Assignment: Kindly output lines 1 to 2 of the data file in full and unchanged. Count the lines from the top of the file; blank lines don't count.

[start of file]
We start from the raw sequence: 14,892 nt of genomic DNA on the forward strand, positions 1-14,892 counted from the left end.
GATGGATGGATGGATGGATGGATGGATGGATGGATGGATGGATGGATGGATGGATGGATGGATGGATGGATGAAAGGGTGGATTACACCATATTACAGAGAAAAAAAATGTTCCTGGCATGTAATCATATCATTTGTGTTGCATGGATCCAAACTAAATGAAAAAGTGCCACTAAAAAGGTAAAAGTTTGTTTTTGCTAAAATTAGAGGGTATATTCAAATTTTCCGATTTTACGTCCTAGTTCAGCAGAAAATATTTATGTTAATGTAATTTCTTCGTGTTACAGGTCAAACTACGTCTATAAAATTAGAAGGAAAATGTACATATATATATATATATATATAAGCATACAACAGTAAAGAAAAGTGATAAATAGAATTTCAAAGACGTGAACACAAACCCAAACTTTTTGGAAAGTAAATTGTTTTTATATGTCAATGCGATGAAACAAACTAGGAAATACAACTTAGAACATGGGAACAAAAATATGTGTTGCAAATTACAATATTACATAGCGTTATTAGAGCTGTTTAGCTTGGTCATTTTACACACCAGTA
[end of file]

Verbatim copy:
We start from the raw sequence: 14,892 nt of genomic DNA on the forward strand, positions 1-14,892 counted from the left end.
GATGGATGGATGGATGGATGGATGGATGGATGGATGGATGGATGGATGGATGGATGGATGGATGGATGGATGAAAGGGTGGATTACACCATATTACAGAGAAAAAAAATGTTCCTGGCATGTAATCATATCATTTGTGTTGCATGGATCCAAACTAAATGAAAAAGTGCCACTAAAAAGGTAAAAGTTTGTTTTTGCTAAAATTAGAGGGTATATTCAAATTTTCCGATTTTACGTCCTAGTTCAGCAGAAAATATTTATGTTAATGTAATTTCTTCGTGTTACAGGTCAAACTACGTCTATAAAATTAGAAGGAAAATGTACATATATATATATATATATATAAGCATACAACAGTAAAGAAAAGTGATAAATAGAATTTCAAAGACGTGAACACAAACCCAAACTTTTTGGAAAGTAAATTGTTTTTATATGTCAATGCGATGAAACAAACTAGGAAATACAACTTAGAACATGGGAACAAAAATATGTGTTGCAAATTACAATATTACATAGCGTTATTAGAGCTGTTTAGCTTGGTCATTTTACACACCAGTA